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Decision and Order on Appeal St Paul Croatian Federal Credit Union

November 2010
Decision and Order on Appeal St Paul Croatian Federal Credit Union
Insurance Claim



In the Matter of [redacted]

Insurance Claim

Docket BD-19-10

Decision and Order on Appeal 


This matter comes before the National Credit Union Administration Board (Board) pursuant to 12 CFR 745.202, as an administrative appeal of the determination by the Agent for the Liquidating Agent of St. Paul Croatian Federal Credit Union (FCU) [redacted]’s denying insurance claim.


NCUA placed St. Paul Croatian FCU (FCU) into conservatorship on April 23, 2010, following the discovery of fraud, in the form of fictitious loans and other manipulation of the records, allegedly perpetrated by the FCU’s CEO. On April 30th, one week later, the NCUA Board determined, given the scope of fraud, that conservatorship was not a viable option and placed the FCU into involuntary liquidation.


[redacted] (Appellant) was a member of the FCU and held individual share accounts in her own name (share account number [redacted] and share certificate account number [redacted]). Appellant’s aggregate share account balance as of the liquidation date was $ [redacted]. On May 5, 2010, NCUA’s Asset Management and Assistance Center (AMAC)1 made an initial payout to Appellant in the amount of $5,000. On June 11, 2010, AMAC mailed a check in the amount of $ [redacted] to Appellant and notified her by letter on the same date that the remaining unpaid balance of $[redacted] exceeded the $250,000 share insurance limit and therefore was uninsured. Appellant appealed AMAC’s determination.


Appellant has not submitted any documents or specific arguments in support of her position. She simply submitted a letter, received by the Board Secretary on September 2, 2010, stating that she believes she is entitled to the remaining $ [redacted] and requests the Board reconsider AMAC’s determination.


NCUA’s rules governing share insurance provide that funds owned by an individual and deposited in one or more accounts in the individual’s own name shall be insured up to $250,000 in the aggregate. 12 C.F.R. §745.3(a)(1).

AMAC provided Appellant with a payout letter, a credit union statement for April, a postliquidation statement with a $5000 check and an affidavit form. Appellant returned her affidavit form stating that she had agreed to the balance of her account as of the liquidation date. The FCU records revealed that Appellant signed her Account Card, Member No [redacted], on [redacted]. The Account Card does not indicate joint accountholders or beneficiaries. Likewise, member statements to the Appellant also indicate that she held a single ownership account. On April 30, 2010, Appellant had $[redacted] in share account [redacted] and $[redacted] in share certificate account [redacted].

Appellant does not allege that she is entitled to additional coverage above the $250,000 statutory limit through another account type. The record identifies only one individual account in the name of Appellant with an account balance of $[redacted] as of the liquidation date. As such, there is no dispute that Appellant owned but one single ownership account under member number [redacted] at the FCU. Accordingly, Appellant’s account is insured only to the standard maximum share insurance amount of $250,000. Appellant is not entitled to the remaining balance of her account, $[redacted], because payout of said remainder would permit coverage in excess of the share insurance limit.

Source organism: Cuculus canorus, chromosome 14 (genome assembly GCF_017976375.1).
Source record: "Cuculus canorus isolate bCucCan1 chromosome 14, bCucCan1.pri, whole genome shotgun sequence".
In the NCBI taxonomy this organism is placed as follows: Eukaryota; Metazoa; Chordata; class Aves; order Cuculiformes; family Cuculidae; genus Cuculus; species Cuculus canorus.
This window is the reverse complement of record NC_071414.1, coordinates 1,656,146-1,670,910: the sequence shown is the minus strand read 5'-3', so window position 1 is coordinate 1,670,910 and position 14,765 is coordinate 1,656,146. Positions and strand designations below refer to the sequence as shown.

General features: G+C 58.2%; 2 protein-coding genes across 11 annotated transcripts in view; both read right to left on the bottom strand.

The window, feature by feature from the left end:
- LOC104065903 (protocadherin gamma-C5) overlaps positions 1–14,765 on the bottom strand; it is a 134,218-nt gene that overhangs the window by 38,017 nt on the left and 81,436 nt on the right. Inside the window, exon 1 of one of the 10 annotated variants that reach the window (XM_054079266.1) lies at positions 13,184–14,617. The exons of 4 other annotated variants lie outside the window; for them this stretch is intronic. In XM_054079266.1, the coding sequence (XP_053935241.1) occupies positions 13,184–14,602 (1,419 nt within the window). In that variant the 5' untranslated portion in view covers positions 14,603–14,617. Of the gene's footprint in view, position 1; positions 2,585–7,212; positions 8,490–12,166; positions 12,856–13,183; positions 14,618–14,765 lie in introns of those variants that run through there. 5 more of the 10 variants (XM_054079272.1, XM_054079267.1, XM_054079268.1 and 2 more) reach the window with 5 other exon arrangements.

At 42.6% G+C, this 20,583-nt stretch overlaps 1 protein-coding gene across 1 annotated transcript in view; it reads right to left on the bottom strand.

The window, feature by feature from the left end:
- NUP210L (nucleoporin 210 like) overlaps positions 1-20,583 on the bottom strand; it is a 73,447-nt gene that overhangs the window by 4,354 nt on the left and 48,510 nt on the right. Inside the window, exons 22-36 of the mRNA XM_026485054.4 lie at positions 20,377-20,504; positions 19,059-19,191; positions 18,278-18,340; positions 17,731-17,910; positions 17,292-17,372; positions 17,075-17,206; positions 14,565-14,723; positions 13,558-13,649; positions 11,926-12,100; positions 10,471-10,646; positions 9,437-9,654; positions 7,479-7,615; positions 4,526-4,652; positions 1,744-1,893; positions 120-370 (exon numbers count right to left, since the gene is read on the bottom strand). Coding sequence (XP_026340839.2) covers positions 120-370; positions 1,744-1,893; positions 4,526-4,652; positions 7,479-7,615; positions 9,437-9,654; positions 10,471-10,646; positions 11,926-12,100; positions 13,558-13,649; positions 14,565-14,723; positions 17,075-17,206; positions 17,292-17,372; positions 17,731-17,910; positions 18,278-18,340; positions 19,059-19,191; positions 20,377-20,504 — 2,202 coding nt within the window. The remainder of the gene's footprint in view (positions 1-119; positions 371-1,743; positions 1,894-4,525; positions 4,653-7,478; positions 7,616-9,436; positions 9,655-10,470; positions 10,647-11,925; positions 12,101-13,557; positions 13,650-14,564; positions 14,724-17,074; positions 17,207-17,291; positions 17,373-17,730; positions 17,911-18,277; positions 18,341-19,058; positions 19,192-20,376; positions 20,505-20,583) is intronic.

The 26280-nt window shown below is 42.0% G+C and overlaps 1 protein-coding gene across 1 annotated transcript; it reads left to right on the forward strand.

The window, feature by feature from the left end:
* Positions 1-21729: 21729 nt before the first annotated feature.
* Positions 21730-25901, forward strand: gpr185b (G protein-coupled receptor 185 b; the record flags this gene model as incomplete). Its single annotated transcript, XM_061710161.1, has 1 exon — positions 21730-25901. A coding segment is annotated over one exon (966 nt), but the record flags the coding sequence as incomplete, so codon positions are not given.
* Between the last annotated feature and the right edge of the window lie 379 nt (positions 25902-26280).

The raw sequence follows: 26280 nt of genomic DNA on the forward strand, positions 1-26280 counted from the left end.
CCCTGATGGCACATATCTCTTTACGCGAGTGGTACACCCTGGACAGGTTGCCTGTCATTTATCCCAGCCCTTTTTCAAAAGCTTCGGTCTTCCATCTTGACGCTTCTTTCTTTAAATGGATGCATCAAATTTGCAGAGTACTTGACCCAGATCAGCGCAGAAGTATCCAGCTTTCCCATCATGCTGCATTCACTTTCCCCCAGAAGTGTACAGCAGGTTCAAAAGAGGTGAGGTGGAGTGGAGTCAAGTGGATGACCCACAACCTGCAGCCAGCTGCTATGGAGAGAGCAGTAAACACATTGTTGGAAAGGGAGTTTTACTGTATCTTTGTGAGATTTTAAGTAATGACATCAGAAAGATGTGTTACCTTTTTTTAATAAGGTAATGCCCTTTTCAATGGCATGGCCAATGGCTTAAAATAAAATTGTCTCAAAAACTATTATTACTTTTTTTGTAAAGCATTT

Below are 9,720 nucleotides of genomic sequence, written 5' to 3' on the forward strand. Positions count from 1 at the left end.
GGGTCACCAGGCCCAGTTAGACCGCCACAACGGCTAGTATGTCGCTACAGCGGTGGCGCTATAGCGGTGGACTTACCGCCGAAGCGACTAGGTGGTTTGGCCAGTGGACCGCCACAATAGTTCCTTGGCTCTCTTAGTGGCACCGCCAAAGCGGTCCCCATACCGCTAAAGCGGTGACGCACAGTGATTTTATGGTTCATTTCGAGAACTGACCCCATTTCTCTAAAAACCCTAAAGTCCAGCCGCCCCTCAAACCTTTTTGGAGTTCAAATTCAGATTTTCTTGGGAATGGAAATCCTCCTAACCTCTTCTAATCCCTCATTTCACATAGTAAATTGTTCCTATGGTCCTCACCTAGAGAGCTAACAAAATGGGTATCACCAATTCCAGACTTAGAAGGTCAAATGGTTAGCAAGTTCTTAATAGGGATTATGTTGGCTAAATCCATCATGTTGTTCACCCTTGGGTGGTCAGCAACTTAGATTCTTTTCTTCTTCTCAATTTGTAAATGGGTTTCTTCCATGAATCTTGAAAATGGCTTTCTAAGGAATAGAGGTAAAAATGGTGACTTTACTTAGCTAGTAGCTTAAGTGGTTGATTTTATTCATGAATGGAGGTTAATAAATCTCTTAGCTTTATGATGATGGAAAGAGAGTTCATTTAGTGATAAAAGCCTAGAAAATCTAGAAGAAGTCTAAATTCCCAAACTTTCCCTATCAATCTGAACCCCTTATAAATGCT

We also note that Appellant submitted an untimely appeal request. The procedures established for filing an appeal of an insurance coverage determination require an appellant to submit a written request of appeal within sixty days after the liquidating agent makes an initial determination or a determination on a request for reconsideration. 12 C.F.R. §745.202(a). AMAC sent notification of its insurance determination on June 11, 2010 and NCUA received Appellant’s request for appeal on September 2, 2010.


As discussed above, a single ownership account may be insured up to no more than $250,000. AMAC correctly determined that Appellant owned one single ownership account in the FCU. Applying the rule for single ownership accounts, the remaining unpaid balance of Appellant’s share account ($[redacted]) is uninsured. Furthermore, Appellant filed an untimely request for appeal by submitting her appeal more than sixty days from the date the liquidating agent made the initial insurance coverage determination. The Appellant is not entitled to any additional payment.


For the reasons set forth above, it is ORDERED as follows:

The Board upholds the agent for the liquidating agent’s decision and denies [redacted]’s appeal.

The Board’s decision constitutes a final agency determination. Pursuant to 12 CFR 745.203(c), this final determination is reviewable in accordance with the provisions of Chapter 7, Title 5, United States Code, by the United States district court for the Federal judicial district where the credit union’s principal place of business was located. Such action must be filed not later than 60 days after the date of this final determination.

So ORDERED this 17th day of November 2010 by the National Credit Union Administration Board.

Mary Rupp 
Secretary of the Board

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